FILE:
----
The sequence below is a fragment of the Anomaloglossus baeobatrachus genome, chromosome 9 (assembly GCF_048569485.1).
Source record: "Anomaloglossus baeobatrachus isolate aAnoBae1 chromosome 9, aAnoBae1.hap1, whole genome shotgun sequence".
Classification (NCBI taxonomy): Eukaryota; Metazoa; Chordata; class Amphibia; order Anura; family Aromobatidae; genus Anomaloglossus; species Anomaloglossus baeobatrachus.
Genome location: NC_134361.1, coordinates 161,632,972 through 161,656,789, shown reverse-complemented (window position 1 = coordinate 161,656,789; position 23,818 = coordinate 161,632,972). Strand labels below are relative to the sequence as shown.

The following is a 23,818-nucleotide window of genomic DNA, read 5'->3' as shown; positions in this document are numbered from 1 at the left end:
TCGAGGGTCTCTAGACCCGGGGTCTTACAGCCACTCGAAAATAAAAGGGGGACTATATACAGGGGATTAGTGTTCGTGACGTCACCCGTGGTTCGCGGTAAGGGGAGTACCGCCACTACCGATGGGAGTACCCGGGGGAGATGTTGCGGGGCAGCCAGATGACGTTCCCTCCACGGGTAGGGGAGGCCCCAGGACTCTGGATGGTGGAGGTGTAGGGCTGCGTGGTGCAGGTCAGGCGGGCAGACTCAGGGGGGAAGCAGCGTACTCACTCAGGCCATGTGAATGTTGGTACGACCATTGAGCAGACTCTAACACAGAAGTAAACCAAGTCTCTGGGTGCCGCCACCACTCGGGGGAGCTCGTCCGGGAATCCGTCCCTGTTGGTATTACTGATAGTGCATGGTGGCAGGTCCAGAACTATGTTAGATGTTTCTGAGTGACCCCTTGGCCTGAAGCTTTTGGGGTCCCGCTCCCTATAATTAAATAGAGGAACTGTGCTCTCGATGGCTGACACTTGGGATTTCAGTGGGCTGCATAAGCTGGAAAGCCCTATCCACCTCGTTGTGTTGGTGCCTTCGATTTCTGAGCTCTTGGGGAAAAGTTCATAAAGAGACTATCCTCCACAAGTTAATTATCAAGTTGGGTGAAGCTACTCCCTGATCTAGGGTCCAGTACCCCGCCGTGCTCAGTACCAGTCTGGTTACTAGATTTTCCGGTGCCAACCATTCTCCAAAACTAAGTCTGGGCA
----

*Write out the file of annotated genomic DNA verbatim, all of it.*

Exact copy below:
The sequence below is a fragment of the Anomaloglossus baeobatrachus genome, chromosome 9 (assembly GCF_048569485.1).
Source record: "Anomaloglossus baeobatrachus isolate aAnoBae1 chromosome 9, aAnoBae1.hap1, whole genome shotgun sequence".
Classification (NCBI taxonomy): Eukaryota; Metazoa; Chordata; class Amphibia; order Anura; family Aromobatidae; genus Anomaloglossus; species Anomaloglossus baeobatrachus.
Genome location: NC_134361.1, coordinates 161,632,972 through 161,656,789, shown reverse-complemented (window position 1 = coordinate 161,656,789; position 23,818 = coordinate 161,632,972). Strand labels below are relative to the sequence as shown.

The following is a 23,818-nucleotide window of genomic DNA, read 5'->3' as shown; positions in this document are numbered from 1 at the left end:
TCGAGGGTCTCTAGACCCGGGGTCTTACAGCCACTCGAAAATAAAAGGGGGACTATATACAGGGGATTAGTGTTCGTGACGTCACCCGTGGTTCGCGGTAAGGGGAGTACCGCCACTACCGATGGGAGTACCCGGGGGAGATGTTGCGGGGCAGCCAGATGACGTTCCCTCCACGGGTAGGGGAGGCCCCAGGACTCTGGATGGTGGAGGTGTAGGGCTGCGTGGTGCAGGTCAGGCGGGCAGACTCAGGGGGGAAGCAGCGTACTCACTCAGGCCATGTGAATGTTGGTACGACCATTGAGCAGACTCTAACACAGAAGTAAACCAAGTCTCTGGGTGCCGCCACCACTCGGGGGAGCTCGTCCGGGAATCCGTCCCTGTTGGTATTACTGATAGTGCATGGTGGCAGGTCCAGAACTATGTTAGATGTTTCTGAGTGACCCCTTGGCCTGAAGCTTTTGGGGTCCCGCTCCCTATAATTAAATAGAGGAACTGTGCTCTCGATGGCTGACACTTGGGATTTCAGTGGGCTGCATAAGCTGGAAAGCCCTATCCACCTCGTTGTGTTGGTGCCTTCGATTTCTGAGCTCTTGGGGAAAAGTTCATAAAGAGACTATCCTCCACAAGTTAATTATCAAGTTGGGTGAAGCTACTCCCTGATCTAGGGTCCAGTACCCCGCCGTGCTCAGTACCAGTCTGGTTACTAGATTTTCCGGTGCCAACCATTCTCCAAAACTAAGTCTGGGCA